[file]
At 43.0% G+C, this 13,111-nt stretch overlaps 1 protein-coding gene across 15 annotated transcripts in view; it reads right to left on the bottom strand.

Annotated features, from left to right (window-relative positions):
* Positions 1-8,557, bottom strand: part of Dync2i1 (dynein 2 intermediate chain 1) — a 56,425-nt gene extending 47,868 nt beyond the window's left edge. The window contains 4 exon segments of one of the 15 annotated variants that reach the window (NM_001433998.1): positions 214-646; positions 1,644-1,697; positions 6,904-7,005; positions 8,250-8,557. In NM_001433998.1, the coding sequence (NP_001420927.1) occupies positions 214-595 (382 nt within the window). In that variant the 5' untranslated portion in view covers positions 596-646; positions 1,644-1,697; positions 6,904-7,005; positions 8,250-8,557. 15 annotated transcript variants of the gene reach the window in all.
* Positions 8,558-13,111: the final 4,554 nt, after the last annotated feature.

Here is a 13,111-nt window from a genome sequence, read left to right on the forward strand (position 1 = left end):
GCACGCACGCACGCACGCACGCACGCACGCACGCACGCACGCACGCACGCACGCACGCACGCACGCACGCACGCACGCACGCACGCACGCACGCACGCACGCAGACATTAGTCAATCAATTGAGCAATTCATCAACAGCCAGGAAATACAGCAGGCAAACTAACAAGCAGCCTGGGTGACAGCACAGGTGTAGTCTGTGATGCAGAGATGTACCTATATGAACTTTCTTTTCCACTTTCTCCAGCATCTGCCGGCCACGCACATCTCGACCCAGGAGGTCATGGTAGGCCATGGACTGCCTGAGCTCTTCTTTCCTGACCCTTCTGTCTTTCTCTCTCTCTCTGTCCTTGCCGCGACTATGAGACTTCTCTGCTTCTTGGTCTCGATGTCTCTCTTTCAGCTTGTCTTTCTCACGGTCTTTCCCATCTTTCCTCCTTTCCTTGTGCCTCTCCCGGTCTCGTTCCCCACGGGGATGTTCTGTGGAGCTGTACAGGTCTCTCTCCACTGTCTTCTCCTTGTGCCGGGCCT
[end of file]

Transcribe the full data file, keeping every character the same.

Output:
At 43.0% G+C, this 13,111-nt stretch overlaps 1 protein-coding gene across 15 annotated transcripts in view; it reads right to left on the bottom strand.

Annotated features, from left to right (window-relative positions):
* Positions 1-8,557, bottom strand: part of Dync2i1 (dynein 2 intermediate chain 1) — a 56,425-nt gene extending 47,868 nt beyond the window's left edge. The window contains 4 exon segments of one of the 15 annotated variants that reach the window (NM_001433998.1): positions 214-646; positions 1,644-1,697; positions 6,904-7,005; positions 8,250-8,557. In NM_001433998.1, the coding sequence (NP_001420927.1) occupies positions 214-595 (382 nt within the window). In that variant the 5' untranslated portion in view covers positions 596-646; positions 1,644-1,697; positions 6,904-7,005; positions 8,250-8,557. 15 annotated transcript variants of the gene reach the window in all.
* Positions 8,558-13,111: the final 4,554 nt, after the last annotated feature.

Here is a 13,111-nt window from a genome sequence, read left to right on the forward strand (position 1 = left end):
GCACGCACGCACGCACGCACGCACGCACGCACGCACGCACGCACGCACGCACGCACGCACGCACGCACGCACGCACGCACGCACGCACGCACGCACGCACGCAGACATTAGTCAATCAATTGAGCAATTCATCAACAGCCAGGAAATACAGCAGGCAAACTAACAAGCAGCCTGGGTGACAGCACAGGTGTAGTCTGTGATGCAGAGATGTACCTATATGAACTTTCTTTTCCACTTTCTCCAGCATCTGCCGGCCACGCACATCTCGACCCAGGAGGTCATGGTAGGCCATGGACTGCCTGAGCTCTTCTTTCCTGACCCTTCTGTCTTTCTCTCTCTCTCTGTCCTTGCCGCGACTATGAGACTTCTCTGCTTCTTGGTCTCGATGTCTCTCTTTCAGCTTGTCTTTCTCACGGTCTTTCCCATCTTTCCTCCTTTCCTTGTGCCTCTCCCGGTCTCGTTCCCCACGGGGATGTTCTGTGGAGCTGTACAGGTCTCTCTCCACTGTCTTCTCCTTGTGCCGGGCCT